Article

From mitochondrial dynamics to arrhythmias. Int J Biochem Cell Biol

Johns Hopkins University, School of Medicine, Division of Cardiology, 720 Rutland Ave., 1059 Ross Bldg., Baltimore, MD 21205, USA.
The international journal of biochemistry & cell biology (Impact Factor: 4.05). 11/2009; 41(10):1940-8. DOI: 10.1016/j.biocel.2009.02.016
Source: PubMed

ABSTRACT

The reactive oxygen species (ROS)-dependent mitochondrial oscillator described in cardiac cells exhibits at least two modes of function under physiological conditions or in response to metabolic and oxidative stress. Both modes depend upon network behavior of mitochondria. Under physiological conditions cardiac mitochondria behave as a network of coupled oscillators with a broad range of frequencies. ROS weakly couples mitochondria under normal conditions but becomes a strong coupling messenger when, under oxidative stress, the mitochondrial network attains criticality. Mitochondrial criticality is achieved when a threshold of ROS is overcome and a certain density of mitochondria forms a cluster that spans the whole cell. Under these conditions, the slightest perturbation triggers a cell-wide collapse of the mitochondrial membrane potential, Delta psi(m), visualized as a depolarization wave throughout the cell which is followed by whole cell synchronized oscillations in Delta psi(m), NADH, ROS, and GSH. This dynamic behavior scales from the mitochondrion to the cell by driving cellular excitability and the whole heart into catastrophic arrhythmias. A network collapse of Delta psi(m) under criticality leads to: (i) energetic failure, (ii) temporal and regional alterations in action potential (AP), (iii) development of zones of impaired conduction in the myocardium, and, ultimately, (iv) a fatal ventricular arrhythmia.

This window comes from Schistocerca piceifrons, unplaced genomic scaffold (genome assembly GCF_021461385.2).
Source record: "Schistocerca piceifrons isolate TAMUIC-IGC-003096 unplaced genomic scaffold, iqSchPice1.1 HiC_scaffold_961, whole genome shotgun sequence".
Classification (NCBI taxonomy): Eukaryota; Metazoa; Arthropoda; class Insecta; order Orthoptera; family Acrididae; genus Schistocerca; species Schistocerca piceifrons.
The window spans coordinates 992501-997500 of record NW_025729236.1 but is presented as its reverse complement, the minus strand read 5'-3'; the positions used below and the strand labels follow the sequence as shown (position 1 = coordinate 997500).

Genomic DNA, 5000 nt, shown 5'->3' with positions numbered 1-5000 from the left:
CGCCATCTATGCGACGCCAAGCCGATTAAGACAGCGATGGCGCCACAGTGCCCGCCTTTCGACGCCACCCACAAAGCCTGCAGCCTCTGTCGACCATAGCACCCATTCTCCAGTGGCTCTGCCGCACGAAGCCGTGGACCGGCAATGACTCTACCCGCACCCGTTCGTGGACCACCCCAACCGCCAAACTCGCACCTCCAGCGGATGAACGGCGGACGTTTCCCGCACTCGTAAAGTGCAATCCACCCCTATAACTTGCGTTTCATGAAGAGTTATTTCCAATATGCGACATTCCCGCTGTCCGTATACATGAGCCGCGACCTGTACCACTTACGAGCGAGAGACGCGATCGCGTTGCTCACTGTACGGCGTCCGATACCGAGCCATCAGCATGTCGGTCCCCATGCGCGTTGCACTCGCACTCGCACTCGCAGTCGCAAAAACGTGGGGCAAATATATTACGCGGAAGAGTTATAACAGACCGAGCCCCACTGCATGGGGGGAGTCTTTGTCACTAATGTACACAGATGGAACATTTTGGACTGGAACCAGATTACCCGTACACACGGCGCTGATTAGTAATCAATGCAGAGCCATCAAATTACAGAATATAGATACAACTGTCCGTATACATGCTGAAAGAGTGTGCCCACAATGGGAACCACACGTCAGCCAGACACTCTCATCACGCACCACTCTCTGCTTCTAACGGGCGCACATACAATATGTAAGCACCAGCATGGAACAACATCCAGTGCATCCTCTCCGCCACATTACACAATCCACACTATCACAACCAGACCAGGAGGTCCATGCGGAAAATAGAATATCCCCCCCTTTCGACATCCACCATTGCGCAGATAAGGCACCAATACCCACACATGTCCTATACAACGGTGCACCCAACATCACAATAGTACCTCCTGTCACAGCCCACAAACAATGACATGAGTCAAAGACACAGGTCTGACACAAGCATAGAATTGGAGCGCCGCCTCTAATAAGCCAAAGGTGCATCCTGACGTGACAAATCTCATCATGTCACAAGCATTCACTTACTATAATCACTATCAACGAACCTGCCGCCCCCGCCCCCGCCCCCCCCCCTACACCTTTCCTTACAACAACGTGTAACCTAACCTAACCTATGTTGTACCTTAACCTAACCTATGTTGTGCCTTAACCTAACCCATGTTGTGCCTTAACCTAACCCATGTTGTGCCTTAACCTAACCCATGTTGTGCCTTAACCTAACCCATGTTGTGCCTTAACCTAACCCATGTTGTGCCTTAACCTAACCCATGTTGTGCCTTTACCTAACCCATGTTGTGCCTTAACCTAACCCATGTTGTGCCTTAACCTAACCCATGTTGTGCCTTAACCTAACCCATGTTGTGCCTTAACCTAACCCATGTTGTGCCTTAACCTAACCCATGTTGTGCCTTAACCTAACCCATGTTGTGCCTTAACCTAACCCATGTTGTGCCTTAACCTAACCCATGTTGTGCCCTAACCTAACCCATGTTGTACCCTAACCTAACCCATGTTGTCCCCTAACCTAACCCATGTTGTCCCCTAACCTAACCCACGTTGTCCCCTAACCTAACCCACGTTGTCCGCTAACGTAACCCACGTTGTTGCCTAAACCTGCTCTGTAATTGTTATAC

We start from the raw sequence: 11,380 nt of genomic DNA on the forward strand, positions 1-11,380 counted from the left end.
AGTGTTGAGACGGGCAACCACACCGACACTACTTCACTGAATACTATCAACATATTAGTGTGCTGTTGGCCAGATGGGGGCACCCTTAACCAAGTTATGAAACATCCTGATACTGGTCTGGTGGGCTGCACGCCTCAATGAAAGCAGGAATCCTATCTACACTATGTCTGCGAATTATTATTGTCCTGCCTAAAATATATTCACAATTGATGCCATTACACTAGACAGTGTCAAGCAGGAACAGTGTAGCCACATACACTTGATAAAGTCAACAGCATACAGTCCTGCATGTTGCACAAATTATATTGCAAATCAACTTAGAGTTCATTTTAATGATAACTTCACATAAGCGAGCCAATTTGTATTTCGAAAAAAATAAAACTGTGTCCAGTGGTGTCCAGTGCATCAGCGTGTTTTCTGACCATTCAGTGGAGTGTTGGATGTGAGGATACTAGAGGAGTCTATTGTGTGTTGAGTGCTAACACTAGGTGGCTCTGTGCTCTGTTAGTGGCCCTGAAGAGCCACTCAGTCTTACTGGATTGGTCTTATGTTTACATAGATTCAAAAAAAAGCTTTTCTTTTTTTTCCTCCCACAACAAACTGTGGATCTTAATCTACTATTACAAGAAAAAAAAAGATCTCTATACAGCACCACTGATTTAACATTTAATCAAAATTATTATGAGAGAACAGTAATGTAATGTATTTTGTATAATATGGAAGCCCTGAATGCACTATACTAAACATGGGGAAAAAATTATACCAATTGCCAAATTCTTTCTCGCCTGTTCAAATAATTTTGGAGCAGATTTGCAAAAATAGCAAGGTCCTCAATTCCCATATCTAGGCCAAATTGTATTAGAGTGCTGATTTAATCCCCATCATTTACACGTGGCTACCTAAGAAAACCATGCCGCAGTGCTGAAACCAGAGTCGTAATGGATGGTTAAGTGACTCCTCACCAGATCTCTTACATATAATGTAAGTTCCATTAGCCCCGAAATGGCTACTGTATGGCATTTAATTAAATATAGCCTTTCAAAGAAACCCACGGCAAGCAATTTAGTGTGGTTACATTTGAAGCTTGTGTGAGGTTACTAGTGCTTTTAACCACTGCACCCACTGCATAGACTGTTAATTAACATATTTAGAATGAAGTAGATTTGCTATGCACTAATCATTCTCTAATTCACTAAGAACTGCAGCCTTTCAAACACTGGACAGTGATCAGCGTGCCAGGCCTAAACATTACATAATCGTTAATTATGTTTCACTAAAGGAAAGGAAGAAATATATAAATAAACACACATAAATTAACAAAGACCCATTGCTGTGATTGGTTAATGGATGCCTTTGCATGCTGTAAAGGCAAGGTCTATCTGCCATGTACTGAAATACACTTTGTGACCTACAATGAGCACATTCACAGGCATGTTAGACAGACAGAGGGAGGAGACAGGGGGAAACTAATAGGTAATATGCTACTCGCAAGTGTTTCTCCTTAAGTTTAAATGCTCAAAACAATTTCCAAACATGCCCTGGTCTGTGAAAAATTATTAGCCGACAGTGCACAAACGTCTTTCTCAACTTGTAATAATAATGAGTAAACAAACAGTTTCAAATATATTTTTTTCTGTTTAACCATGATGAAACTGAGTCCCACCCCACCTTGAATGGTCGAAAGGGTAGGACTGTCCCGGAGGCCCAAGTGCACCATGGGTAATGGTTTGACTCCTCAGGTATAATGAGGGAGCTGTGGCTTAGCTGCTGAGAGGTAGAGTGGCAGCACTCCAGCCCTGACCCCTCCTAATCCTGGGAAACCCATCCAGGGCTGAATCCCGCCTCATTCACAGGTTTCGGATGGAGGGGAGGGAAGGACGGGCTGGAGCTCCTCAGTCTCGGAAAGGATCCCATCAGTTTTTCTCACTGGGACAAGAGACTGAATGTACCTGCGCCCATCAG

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    • "Activation of these normally dormant channels is thought to be protective as they act to preserve energy at a time of increased metabolic demand. However, increasing K efflux through these channels can induce rapid and heterogeneous action potential duration (APD) shortening and suppress myocyte excitability in a manner that predisposes to reentrant arrhythmias [12] [13] [39] [41]. Importantly, both metabolic and electrophysiological oscillations could be readily abolished by TSPO ligands, which functionally reduce cardiomyocyte ROS levels [18–20, 39, 42]. "
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    Full-text · Article · Jul 2014 · Frontiers in Physiology
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    • "ΔΨm instability can lead to inexcitability at the cellular level and conduction block and arrhythmias at the organ level, via a mechanism termed “metabolic sink” (Akar et al., 2005). Furthermore, pharmacological blockade of IMAC which blunted ΔΨm depolarization improved electrical and functional recovery of the heart following IR injury (Akar et al., 2005; Brown et al., 2008; Aon et al., 2009). That work, however, focused on relatively mild levels of OS produced by short episodes of IR injury. "
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